Keeping one’s ideas secure as an entrepreneur is very important. Professionals who work in trademark and patent law can help keep your ideas secure. Professionals interested in security of ideas and not just security of property could look into working in this sector. Sonia Lakhany talks about her career securing her client’s original ideas.

(Photo Courtesy of Sonia Lakhany)

(Photo Courtesy of Sonia Lakhany)

What does your current job entail? 

“I often joke that I have two jobs – one is to be an attorney and the other is to run a law firm. I focus my law practice on trademark prosecution, which consists of helping my clients register trademarks with the United States Patent and Trademark Office. I also help with copyright registrations, reviewing social media content, intellectual property licensing, and drafting contracts. While most areas of law require the attorney to be licensed in the state, trademark and copyright protection is federal. This means my clients can be located in any state and we can work over phone and email. This ends up being both convenient and cost-effective, which I think my clients generally appreciate.”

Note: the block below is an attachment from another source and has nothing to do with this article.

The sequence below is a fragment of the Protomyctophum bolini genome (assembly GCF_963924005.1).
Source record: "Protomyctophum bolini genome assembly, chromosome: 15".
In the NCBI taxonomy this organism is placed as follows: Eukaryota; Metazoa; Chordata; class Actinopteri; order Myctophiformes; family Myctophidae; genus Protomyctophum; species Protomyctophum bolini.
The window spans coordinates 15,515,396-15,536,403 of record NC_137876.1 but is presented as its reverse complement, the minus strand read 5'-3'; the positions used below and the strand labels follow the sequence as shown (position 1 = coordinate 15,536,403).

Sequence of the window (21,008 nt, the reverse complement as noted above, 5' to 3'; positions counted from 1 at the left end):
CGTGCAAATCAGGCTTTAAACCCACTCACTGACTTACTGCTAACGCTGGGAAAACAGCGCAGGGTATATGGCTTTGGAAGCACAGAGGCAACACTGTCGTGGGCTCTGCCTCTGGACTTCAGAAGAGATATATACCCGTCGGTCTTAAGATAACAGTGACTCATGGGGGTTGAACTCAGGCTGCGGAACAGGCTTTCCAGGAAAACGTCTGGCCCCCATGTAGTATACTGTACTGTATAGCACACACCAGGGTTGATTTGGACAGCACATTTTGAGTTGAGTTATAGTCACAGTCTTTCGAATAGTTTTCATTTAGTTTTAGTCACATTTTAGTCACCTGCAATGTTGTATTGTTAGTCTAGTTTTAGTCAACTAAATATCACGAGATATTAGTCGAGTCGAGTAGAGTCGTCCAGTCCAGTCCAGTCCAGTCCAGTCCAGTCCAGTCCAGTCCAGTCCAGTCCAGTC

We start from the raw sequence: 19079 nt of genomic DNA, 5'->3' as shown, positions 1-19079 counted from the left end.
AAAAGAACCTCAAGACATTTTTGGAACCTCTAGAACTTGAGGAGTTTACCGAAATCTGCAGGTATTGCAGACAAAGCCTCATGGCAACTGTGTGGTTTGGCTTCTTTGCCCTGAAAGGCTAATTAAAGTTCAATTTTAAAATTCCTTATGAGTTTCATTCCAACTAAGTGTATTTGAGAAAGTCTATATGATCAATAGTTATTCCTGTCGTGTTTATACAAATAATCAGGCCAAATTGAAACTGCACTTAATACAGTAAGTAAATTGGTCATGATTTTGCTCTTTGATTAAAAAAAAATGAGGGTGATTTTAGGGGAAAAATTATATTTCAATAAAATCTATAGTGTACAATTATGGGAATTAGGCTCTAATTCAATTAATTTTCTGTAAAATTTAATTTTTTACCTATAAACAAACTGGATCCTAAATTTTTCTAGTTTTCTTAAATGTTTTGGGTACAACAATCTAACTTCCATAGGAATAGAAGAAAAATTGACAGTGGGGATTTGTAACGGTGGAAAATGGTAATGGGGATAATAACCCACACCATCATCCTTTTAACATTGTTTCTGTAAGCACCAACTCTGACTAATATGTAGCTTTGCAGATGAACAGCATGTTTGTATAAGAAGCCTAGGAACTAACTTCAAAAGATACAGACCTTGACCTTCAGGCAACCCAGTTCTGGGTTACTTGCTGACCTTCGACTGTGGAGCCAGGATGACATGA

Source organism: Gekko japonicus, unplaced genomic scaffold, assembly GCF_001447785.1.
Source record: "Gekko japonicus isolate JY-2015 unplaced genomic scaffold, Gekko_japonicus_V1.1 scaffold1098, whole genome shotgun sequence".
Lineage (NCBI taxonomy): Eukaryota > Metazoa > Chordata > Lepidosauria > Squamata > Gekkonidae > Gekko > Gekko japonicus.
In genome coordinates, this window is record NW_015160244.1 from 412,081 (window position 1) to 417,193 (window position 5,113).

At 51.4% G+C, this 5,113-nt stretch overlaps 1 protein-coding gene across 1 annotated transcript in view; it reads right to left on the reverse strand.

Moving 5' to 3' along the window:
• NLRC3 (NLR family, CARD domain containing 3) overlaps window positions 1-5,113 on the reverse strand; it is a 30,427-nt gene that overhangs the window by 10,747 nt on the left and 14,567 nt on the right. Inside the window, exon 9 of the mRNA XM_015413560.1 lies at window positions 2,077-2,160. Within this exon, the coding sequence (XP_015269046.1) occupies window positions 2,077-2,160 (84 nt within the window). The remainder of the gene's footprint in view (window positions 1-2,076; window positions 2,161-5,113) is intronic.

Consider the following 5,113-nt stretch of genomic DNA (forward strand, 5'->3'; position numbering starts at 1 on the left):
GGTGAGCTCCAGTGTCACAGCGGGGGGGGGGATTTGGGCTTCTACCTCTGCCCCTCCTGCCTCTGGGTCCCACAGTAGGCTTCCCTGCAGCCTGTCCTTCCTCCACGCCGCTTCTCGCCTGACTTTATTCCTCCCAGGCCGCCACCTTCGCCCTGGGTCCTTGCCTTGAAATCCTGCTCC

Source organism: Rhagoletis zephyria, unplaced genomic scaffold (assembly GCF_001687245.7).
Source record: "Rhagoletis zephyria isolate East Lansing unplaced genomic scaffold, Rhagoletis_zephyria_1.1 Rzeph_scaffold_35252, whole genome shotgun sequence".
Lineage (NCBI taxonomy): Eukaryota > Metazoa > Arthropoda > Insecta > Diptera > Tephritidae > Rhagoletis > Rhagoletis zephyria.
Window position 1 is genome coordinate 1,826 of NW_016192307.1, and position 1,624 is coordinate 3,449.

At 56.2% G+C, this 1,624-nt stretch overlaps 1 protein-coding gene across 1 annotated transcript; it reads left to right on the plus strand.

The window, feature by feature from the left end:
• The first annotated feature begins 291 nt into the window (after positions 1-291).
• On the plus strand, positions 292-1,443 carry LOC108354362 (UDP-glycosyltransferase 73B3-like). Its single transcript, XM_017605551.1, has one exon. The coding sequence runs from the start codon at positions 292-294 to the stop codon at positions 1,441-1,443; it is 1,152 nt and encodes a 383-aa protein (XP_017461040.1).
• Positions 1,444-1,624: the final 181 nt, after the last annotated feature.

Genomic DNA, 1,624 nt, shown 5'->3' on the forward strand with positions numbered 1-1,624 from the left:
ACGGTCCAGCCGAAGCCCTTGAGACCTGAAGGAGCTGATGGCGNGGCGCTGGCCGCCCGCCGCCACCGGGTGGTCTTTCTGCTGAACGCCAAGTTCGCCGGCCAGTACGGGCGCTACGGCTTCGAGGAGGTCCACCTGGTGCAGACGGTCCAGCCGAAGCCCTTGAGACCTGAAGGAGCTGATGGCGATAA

What is your favorite part of your daily duties?

“I love that I get to meet so many entrepreneurs through my law practice. I am lucky to have a front-row seat to the newest products and ideas because intellectual property protection is usually one of the first steps in starting a business.”

Have you participated in any form of continuing education?

“Attorneys are required to take a certain number of continuing legal education credits every year, but I always enroll in any seminar or workshop that pertains to trademarks even if I have met my quota. For me, it comes from a natural interest in learning the newest developments and staying up-to-date on the latest cases.”

Do you have any advice for people wanting to pursue a similar career?

“Given how closely intellectual property is related to technology and social media, I think developing a strong online presence is key. For example, I started blogging and tweeting about trademarks long before I had an expertise in the area, just so I could learn from what others were posting and so I could showcase my interest. I also offered to do research and work for free for other trademark attorneys, so I could get exposed to the practice. It certainly wasn’t glamorous, but to this day, I still think that putting in such a strong effort early on helped me learn more than I could have on my own in the same amount of time.”

Gillian Kruse is a freelance writer living in Houston. She graduated from Rice University with a great love for all performing and visual arts. She enjoys writing about arts and cultural events, especially little-known ones, to help Houstonians learn about what’s going on in their city. Her work can be found at Examiner.com.

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